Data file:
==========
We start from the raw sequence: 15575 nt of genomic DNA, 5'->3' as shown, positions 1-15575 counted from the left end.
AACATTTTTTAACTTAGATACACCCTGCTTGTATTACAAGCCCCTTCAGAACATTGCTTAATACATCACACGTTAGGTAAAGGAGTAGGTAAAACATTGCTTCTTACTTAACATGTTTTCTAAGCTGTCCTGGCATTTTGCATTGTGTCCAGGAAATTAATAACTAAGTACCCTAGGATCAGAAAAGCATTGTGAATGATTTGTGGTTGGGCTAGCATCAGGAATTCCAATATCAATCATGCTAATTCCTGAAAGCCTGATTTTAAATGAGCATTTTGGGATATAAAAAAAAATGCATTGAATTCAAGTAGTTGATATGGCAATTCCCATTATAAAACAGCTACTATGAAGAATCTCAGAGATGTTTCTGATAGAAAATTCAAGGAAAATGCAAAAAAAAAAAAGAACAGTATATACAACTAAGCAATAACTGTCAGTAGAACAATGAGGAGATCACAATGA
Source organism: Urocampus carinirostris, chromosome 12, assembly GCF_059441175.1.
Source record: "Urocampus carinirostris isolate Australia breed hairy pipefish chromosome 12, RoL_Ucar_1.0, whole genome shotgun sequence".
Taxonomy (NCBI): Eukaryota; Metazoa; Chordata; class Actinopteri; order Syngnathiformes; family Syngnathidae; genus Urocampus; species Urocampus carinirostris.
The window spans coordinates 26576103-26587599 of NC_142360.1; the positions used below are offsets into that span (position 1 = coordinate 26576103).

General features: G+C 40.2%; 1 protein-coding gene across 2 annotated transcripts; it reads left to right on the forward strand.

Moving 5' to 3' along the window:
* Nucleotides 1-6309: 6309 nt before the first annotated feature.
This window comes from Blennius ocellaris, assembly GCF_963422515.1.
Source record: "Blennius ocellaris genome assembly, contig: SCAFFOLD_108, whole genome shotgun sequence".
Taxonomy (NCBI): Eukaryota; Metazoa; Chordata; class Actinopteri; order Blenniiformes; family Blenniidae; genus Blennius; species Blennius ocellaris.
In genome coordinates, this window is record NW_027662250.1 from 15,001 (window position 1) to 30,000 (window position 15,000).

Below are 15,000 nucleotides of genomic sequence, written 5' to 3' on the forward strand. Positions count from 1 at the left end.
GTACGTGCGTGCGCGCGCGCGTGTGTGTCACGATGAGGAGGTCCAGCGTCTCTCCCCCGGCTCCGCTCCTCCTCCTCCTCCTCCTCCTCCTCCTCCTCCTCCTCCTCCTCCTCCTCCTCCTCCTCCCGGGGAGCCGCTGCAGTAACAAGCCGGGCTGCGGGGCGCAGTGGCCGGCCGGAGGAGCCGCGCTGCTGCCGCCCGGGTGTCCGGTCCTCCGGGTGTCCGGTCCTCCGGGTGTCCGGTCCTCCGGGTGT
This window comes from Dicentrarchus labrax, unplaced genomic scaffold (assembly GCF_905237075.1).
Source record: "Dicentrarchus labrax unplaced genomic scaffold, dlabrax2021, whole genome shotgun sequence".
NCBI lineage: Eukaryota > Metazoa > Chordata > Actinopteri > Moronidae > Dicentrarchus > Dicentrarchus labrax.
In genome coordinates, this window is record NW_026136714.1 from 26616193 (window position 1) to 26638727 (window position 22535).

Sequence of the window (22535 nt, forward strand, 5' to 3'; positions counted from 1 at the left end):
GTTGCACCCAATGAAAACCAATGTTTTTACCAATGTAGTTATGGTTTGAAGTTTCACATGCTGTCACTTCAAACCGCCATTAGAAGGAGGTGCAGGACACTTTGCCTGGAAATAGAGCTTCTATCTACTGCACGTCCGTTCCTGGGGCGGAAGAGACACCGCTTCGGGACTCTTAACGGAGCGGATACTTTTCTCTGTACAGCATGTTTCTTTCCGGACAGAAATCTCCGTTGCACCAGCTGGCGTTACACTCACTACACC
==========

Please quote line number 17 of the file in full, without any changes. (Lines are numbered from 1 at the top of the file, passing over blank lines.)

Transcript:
Source record: "Dicentrarchus labrax unplaced genomic scaffold, dlabrax2021, whole genome shotgun sequence".